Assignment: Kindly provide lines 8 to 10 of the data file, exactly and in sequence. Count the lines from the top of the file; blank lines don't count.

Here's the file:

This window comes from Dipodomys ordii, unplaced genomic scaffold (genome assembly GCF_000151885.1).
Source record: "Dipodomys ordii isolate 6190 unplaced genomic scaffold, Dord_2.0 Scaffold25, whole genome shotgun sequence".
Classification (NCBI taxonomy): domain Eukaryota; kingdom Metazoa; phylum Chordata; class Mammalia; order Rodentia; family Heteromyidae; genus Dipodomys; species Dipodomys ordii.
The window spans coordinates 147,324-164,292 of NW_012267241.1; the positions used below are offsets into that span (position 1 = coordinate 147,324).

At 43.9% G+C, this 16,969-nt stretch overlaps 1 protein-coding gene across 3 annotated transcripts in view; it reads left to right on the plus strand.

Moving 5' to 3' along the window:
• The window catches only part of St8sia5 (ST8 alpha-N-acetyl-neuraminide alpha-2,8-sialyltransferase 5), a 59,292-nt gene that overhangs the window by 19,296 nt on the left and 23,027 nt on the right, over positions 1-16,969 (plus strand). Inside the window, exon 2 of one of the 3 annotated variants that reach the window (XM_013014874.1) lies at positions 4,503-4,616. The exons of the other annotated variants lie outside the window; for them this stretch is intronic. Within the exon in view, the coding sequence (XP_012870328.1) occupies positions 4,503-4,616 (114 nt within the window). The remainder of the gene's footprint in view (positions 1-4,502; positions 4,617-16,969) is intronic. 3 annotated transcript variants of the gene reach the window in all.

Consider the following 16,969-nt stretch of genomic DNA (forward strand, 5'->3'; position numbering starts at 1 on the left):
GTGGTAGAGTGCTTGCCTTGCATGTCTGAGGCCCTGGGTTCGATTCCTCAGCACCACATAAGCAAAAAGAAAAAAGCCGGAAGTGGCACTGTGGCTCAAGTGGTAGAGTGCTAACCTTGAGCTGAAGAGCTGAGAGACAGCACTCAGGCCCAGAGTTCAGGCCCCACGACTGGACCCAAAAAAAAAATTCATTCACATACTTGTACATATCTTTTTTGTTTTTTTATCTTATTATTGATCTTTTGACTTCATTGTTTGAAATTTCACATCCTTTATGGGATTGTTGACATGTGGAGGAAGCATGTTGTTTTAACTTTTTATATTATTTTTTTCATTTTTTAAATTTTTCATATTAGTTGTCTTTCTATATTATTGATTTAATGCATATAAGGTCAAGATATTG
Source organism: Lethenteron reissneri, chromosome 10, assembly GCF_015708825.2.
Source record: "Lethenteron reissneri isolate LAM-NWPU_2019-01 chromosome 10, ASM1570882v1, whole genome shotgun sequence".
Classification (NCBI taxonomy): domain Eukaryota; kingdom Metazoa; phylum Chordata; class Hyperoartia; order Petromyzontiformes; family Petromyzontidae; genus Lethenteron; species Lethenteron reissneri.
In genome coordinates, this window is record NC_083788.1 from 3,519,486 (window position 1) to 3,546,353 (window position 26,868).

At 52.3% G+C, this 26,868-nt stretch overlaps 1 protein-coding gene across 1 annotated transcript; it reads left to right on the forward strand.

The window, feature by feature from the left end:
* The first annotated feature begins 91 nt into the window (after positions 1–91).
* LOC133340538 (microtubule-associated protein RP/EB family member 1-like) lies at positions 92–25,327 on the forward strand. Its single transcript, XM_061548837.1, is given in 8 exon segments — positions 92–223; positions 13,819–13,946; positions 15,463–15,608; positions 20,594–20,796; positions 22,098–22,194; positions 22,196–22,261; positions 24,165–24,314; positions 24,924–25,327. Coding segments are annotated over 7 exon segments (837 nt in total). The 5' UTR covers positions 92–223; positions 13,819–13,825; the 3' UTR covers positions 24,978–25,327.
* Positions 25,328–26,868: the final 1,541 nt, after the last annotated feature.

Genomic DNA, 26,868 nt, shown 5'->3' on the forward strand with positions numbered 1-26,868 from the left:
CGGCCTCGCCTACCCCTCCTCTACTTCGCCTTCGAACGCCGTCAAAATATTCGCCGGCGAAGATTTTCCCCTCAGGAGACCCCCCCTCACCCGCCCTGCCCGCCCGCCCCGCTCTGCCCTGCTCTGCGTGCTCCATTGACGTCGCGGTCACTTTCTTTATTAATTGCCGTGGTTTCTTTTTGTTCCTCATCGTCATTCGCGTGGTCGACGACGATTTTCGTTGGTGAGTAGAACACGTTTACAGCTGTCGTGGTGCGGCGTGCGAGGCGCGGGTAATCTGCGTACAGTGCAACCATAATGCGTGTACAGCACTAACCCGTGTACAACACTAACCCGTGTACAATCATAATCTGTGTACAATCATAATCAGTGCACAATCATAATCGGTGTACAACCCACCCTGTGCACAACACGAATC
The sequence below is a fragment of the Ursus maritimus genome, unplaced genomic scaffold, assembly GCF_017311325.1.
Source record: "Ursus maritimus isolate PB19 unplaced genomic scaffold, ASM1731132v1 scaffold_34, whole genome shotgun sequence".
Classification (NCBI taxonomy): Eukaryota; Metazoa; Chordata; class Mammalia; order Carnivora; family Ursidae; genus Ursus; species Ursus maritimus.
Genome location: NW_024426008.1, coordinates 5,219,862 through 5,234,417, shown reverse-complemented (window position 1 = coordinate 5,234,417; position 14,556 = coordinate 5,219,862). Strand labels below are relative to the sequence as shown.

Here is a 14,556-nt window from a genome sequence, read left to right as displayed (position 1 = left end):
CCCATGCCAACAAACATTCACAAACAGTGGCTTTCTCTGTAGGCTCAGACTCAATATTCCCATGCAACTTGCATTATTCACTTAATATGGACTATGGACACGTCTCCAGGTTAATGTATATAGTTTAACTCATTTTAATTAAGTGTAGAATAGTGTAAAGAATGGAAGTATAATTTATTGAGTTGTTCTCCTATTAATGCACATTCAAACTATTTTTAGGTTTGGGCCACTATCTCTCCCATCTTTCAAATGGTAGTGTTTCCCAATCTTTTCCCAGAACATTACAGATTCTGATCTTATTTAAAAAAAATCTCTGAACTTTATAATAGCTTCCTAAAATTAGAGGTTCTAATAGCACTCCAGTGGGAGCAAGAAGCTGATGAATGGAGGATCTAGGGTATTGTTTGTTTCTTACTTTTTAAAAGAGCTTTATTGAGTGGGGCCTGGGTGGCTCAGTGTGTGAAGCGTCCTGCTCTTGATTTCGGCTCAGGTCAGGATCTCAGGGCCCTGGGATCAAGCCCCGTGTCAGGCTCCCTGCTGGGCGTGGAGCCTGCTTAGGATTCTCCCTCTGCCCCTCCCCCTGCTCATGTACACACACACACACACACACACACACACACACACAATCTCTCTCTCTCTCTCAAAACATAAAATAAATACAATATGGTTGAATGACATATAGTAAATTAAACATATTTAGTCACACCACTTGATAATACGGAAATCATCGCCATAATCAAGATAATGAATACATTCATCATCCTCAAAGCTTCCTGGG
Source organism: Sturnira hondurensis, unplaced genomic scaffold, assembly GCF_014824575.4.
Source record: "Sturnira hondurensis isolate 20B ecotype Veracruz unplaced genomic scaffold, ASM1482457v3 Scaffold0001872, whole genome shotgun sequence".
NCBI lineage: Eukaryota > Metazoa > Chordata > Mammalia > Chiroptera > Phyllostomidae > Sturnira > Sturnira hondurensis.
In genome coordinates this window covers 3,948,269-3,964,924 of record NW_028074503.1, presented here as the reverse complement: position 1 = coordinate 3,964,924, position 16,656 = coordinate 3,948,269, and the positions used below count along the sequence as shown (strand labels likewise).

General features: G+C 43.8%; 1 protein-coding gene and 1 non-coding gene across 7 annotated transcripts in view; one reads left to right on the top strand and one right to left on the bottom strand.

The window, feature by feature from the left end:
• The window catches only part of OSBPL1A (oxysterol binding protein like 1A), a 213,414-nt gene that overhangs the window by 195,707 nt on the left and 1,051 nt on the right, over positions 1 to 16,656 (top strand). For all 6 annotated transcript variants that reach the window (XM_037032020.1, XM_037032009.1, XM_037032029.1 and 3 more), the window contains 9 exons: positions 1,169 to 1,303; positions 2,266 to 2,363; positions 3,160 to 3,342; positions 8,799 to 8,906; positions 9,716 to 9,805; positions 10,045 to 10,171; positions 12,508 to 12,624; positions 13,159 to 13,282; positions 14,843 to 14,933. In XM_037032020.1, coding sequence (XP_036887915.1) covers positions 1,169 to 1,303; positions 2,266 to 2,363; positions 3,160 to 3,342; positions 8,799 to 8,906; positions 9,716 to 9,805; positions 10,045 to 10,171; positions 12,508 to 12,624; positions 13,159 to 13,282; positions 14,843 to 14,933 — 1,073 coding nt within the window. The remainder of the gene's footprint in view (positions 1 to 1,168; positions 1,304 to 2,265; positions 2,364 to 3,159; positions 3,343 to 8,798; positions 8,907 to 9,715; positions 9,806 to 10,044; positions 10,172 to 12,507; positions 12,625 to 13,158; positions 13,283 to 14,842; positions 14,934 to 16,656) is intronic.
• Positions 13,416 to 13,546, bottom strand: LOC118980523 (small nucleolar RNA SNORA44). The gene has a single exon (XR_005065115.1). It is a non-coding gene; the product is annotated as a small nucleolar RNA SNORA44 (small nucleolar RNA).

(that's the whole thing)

Consider the following 16,969-nt stretch of genomic DNA (forward strand, 5'->3'; position numbering starts at 1 on the left):
GTGGTAGAGTGCTTGCCTTGCATGTCTGAGGCCCTGGGTTCGATTCCTCAGCACCACATAAGCAAAAAGAAAAAAGCCGGAAGTGGCACTGTGGCTCAAGTGGTAGAGTGCTAACCTTGAGCTGAAGAGCTGAGAGACAGCACTCAGGCCCAGAGTTCAGGCCCCACGACTGGACCCAAAAAAAAAATTCATTCACATACTTGTACATATCTTTTTTGTTTTTTTATCTTATTATTGATCTTTTGACTTCATTGTTTGAAATTTCACATCCTTTATGGGATTGTTGACATGTGGAGGAAGCATGTTGTTTTAACTTTTTATATTATTTTTTTCATTTTTTAAATTTTTCATATTAGTTGTCTTTCTATATTATTGATTTAATGCATATAAGGTCAAGATATTG
Source organism: Lethenteron reissneri, chromosome 10, assembly GCF_015708825.2.